Patients with coronary artery disease, heart failure, and atrial fibrillation receive comparable outpatient care from physicians and advanced practice providers — physician assistants and nurse practitioners – according to a US study published this week in the Journal of the American College of Cardiology.
Authors of the study suggest their findings support the increasing use of integrated primary care models, with a mix of healthcare professionals, as a way of overcoming staff shortages. A way to help ease the influx of patients insured under the Affordable Care Act and projected shortage of primary care physicians and specialists, which is expected to reach 90,000 by 2020.
The researchers assessed records from 648,909 patients receiving care in 90 general practices during 2012.
They compared quality of care among patients being treated by physician assistants and nurse practitioners, with those being treated in physician-only practices.
They looked at use of beta-blockers in patients with a history of heart attack, antiplatelet use, smoking screening and interventions to encourage smokers to quit, effective cholesterol control, referral to cardiac rehabilitation, and use of anticoagulation in patients with atrial fibrillation.
After adjusting for a range of factors, including provider gender, number of patients, and duration of time in the registry, as well as patients’ age, gender, insurance status and number of outpatient visits, researchers found that compliance with performance measures for coronary artery disease, heart failure, and atrial fibrillation were comparable across all practice types and clinicians.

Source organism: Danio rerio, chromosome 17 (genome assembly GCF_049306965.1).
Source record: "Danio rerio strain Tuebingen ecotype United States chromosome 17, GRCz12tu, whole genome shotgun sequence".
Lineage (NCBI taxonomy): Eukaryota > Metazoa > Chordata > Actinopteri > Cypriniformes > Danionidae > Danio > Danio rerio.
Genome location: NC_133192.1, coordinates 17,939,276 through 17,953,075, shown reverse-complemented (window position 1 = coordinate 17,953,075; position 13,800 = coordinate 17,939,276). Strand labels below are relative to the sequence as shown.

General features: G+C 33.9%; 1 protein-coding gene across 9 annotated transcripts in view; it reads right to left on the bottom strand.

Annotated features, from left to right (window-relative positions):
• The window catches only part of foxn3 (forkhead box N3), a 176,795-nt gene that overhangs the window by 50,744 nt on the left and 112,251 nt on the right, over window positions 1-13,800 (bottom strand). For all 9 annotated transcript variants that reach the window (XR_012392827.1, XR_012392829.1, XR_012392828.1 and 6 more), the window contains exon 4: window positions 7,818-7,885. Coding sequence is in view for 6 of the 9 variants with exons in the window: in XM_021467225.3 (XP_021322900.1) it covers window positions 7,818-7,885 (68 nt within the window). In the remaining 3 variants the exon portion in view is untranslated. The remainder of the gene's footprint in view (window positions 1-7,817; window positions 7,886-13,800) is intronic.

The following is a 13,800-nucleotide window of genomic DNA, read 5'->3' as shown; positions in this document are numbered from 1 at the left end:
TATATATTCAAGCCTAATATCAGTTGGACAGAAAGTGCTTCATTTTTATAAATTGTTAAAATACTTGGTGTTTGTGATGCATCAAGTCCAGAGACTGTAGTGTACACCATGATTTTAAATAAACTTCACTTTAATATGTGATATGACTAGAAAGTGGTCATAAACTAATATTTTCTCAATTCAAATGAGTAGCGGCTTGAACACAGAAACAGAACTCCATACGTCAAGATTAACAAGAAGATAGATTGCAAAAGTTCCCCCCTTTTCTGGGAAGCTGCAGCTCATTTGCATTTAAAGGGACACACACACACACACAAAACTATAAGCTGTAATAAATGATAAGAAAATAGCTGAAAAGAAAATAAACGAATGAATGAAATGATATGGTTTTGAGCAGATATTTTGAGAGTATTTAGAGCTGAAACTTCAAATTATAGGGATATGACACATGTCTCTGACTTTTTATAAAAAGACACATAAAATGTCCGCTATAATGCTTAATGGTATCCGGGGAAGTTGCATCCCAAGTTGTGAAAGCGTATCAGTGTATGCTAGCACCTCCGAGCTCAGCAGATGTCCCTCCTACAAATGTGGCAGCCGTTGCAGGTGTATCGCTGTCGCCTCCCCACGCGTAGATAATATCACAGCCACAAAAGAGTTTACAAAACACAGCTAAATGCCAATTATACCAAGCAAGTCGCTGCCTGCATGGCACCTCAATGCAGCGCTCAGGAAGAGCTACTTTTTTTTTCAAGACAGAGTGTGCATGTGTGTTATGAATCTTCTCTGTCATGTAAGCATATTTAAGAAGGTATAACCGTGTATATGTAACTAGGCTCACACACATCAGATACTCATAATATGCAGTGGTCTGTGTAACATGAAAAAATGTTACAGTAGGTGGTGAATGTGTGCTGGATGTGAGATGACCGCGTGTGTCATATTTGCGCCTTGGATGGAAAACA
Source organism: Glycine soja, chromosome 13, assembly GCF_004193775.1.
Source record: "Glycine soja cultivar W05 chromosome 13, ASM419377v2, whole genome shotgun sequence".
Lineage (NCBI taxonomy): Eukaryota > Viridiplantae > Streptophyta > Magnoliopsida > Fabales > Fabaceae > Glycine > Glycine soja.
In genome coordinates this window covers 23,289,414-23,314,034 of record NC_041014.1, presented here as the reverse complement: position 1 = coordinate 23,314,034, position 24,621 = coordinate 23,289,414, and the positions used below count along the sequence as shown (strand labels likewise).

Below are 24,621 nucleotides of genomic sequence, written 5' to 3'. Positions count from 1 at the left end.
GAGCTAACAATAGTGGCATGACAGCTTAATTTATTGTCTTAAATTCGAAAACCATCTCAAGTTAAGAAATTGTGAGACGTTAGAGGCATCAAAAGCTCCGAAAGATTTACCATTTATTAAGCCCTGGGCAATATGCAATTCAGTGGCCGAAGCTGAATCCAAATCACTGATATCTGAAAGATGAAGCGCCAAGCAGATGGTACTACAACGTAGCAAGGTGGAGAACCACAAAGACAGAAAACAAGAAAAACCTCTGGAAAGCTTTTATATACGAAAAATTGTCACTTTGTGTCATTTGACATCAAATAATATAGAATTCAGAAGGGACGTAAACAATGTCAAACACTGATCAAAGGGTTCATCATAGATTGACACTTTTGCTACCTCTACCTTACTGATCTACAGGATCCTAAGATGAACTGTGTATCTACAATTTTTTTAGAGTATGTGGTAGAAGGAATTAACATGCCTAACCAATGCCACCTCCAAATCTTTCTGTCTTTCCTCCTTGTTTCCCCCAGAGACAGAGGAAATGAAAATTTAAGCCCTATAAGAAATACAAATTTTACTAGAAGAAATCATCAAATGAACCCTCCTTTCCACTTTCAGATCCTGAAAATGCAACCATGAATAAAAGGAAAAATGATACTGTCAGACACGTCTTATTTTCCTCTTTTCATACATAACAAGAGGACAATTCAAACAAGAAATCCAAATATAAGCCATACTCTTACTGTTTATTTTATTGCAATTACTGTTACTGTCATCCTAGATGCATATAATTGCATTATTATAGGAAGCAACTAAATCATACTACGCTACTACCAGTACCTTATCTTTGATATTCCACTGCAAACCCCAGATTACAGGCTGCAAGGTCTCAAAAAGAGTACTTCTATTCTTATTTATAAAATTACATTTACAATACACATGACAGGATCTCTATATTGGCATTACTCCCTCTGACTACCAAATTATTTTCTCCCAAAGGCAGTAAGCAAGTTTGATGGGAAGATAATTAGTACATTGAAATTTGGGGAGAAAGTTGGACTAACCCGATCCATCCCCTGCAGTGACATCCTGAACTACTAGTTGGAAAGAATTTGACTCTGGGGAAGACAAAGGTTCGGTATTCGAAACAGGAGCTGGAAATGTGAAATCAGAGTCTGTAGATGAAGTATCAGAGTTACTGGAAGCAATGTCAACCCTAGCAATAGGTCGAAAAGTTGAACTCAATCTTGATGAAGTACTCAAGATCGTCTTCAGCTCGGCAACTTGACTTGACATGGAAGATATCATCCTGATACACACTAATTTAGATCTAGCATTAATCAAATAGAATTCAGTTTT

The study found a higher rate of screening for smoking and interventions to encourage smokers to quit as well as a higher rate of referral to cardiac rehabilitation among advanced practice providers than among doctors.
“Our findings indicate that a collaborative care delivery model which employs both physicians and advanced practice providers appears to provide a care quality that is comparable to a physician-only model,” said Salim S. Virani, M.D., Ph.D., the study’s lead author and staff cardiologist at the Michael E. DeBakey Veterans Affairs Medical Center in Houston.
Salim believes the cardiovascular community can serve as a model for health policymakers, who “must be obliged to incorporate strong evidence into the deliberations and decisions that ultimately govern medical practice,” he said.
For more information visit the Journal of the American College of Cardiology.